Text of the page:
Wednesday, February 29, 2012
Dr. William Shea Lecture (part 7): Arkansas in the Civil War
From The Arkansas Toothpick:
Note: This lecture was based on Dr. Shea’s recently-published “The War We Have Lost” in the Arkansas Historical Quarterly:
I could go on for several hours about topics, other topics that need to be explored besides leadership, besides the destruction caused by both armies despite the horrendous impact of guerilla warfare, despite the multi-racial, multi-cultural nature of the war here, but lucky for you, I have a time limit , and so all I would do now is just throw out a few topics , other aspects of the Civil War in Arkansas and surrounding states that really cry out for attention. These are fascinating topics.
When I focus on military events, which there is nothing wrong with, I am a military historian, but our focus on military events most of the past century and a half as obscured the fact that this was a Civil War, this was a revolutionary social and demographic experience . Here are some of these examples.
What about someone exploring the long-obscured role of that sizable white Unionist population in Arkansas. Why did they believe what they believed? Why did they hold on to these beliefs? What was their role in the war and so forth.
We need someone to look at the rapid, in fact, the surprisingly rapid dissolution of slavery in Arkansas during the Civil War- the fact that organized military campaigns, by General Curtis and General Blount of the Union Army, to end slavery in the points in Arkansas where they could reach and to do so months before Abraham Lincoln even considered the possibility of issuing the Emancipation Proclamation or anything like that. This has just gotten lost in the shuffle. There were thousands and thousands of newly-freed black men, women, children assembling in places like Fayetteville and Helena where Union Armies were present in 1862 before the Emancipation Proclamation. Refugee camps were being set up and the men at least were actively being encouraged to make a few dollars, get a new set of blue clothes, pick up a rifle, and join the fight. No one has ever documented that in Arkansas.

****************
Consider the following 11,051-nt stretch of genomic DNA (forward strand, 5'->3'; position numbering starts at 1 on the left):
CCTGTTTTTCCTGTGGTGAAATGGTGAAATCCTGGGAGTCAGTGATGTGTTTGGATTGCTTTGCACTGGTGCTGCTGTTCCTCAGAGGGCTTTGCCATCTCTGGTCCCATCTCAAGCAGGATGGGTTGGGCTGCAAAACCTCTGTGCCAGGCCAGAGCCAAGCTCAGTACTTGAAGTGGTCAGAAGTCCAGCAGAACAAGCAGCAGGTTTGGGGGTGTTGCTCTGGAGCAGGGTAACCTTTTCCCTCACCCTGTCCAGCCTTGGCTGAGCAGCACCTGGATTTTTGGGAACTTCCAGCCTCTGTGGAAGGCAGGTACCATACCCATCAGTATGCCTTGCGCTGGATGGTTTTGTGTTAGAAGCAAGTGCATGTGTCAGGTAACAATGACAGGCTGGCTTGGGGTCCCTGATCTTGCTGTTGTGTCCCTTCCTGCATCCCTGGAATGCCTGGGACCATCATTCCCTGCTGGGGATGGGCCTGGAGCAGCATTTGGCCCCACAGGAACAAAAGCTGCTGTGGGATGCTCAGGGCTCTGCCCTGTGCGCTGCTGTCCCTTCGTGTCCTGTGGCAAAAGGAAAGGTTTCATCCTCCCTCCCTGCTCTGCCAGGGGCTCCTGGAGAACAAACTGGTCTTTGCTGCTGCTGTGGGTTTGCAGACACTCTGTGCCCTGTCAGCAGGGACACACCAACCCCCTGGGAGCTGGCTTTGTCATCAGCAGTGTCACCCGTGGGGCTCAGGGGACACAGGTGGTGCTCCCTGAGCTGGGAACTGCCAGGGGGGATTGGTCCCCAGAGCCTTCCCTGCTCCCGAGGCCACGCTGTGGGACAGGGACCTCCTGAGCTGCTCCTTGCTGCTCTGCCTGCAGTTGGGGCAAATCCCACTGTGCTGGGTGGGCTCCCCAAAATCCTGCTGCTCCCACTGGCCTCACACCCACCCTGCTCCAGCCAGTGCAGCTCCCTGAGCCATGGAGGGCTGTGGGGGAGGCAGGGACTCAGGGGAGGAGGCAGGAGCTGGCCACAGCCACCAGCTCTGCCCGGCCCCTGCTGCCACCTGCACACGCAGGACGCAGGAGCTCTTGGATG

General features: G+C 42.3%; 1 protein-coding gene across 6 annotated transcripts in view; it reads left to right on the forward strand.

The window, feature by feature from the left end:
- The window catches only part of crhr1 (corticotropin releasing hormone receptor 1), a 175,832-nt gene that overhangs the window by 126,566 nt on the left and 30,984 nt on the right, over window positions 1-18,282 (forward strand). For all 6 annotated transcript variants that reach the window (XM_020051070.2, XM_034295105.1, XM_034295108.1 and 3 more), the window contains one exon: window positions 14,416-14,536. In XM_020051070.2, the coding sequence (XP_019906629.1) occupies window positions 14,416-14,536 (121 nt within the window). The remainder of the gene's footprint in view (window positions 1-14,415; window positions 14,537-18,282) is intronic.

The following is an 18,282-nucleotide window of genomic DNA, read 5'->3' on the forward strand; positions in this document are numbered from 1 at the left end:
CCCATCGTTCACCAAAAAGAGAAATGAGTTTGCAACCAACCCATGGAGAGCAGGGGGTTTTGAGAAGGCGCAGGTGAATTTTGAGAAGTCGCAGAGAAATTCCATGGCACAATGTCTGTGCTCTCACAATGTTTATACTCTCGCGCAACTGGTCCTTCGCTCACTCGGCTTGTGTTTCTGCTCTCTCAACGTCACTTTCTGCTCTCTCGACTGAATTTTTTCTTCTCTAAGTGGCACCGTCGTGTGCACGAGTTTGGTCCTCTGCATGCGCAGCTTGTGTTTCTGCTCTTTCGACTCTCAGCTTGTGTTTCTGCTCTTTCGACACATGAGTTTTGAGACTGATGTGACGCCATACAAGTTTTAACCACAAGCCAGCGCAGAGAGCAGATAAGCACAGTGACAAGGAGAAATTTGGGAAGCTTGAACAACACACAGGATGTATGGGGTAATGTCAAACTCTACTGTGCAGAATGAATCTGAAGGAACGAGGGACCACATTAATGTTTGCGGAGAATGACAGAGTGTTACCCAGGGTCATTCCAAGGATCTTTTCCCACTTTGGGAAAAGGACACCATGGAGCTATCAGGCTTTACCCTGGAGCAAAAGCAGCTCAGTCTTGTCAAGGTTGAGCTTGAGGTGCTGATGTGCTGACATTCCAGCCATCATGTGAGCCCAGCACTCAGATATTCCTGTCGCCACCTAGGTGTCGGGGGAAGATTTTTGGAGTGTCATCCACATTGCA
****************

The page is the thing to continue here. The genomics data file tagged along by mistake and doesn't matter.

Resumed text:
Twenty years ago I was researching the Battle of Pea Ridge at the National Archives in Washington. I had an interesting time because no one had explored the Civil War in Arkansas there and every time the archivist would lift open the top of a cardboard box of Union or Confederate records, not only would there be billows of dust, but I swear on occasion bats would fly out. I don’t think, in fact, when I was undoing one bundle of documents, I believe it was letters bound up in a ribbon. When I pulled on the ends of the ribbon, it simply disintegrated, and he said that we were probably the first people to look inside this box at the records of the Union Army of the South West since the records had been put there in the 1880s. In the process of rummaging through box after box of stuff, I found in one box three huge old fashioned ledger books- the kind that merchants used to keep their accounts in, and there was actually stamped on the cover “such and such mercantile company”, either Clarendon or Newport , Arkansas. It was when the Union Army was marching through the Delta to Helena in 1862, and I thought, “What’s this?” and I began flipping them over and I realized what I was looking at. It was some officer in the Union Army had been given the task of interviewing every runaway or refugee and family members that arrived within the reach of the Union Army as it moved through the Delta.
As people would show up they would be sent to his tent and he would get their names, where they were from, ages, who they had belonged to (the family of ownership) and so forth, and then he would write out what were called “Freedom Papers”. Unofficially, done entirely by the Army, no politicians in Washington, Abe Lincoln nor anybody else was involved. The Union Army, as it was crashing through Arkansas during the Summer of 1862, was ending slavery as it proceeded, and this has gotten very little attention.
What’s also gotten very little attention is that there exists in Washington a cardboard box with these ledger books with the names of these people- often first names only: Jupiter, Sam, sometime family names but always the names of the owning family. Again, as far as I know, I am the only person from Arkansas ever, or any historian, to have even seen them since they were put in those boxes a hundred and thirty years ago. Unfortunately, I didn’t do anything with them; I was there looking for military records as I flipped through and said, “Man this is amazing stuff! Some genealogist would kill for this!” Then I put it back, closed the box, and they disappeared into the vault of the National Archives.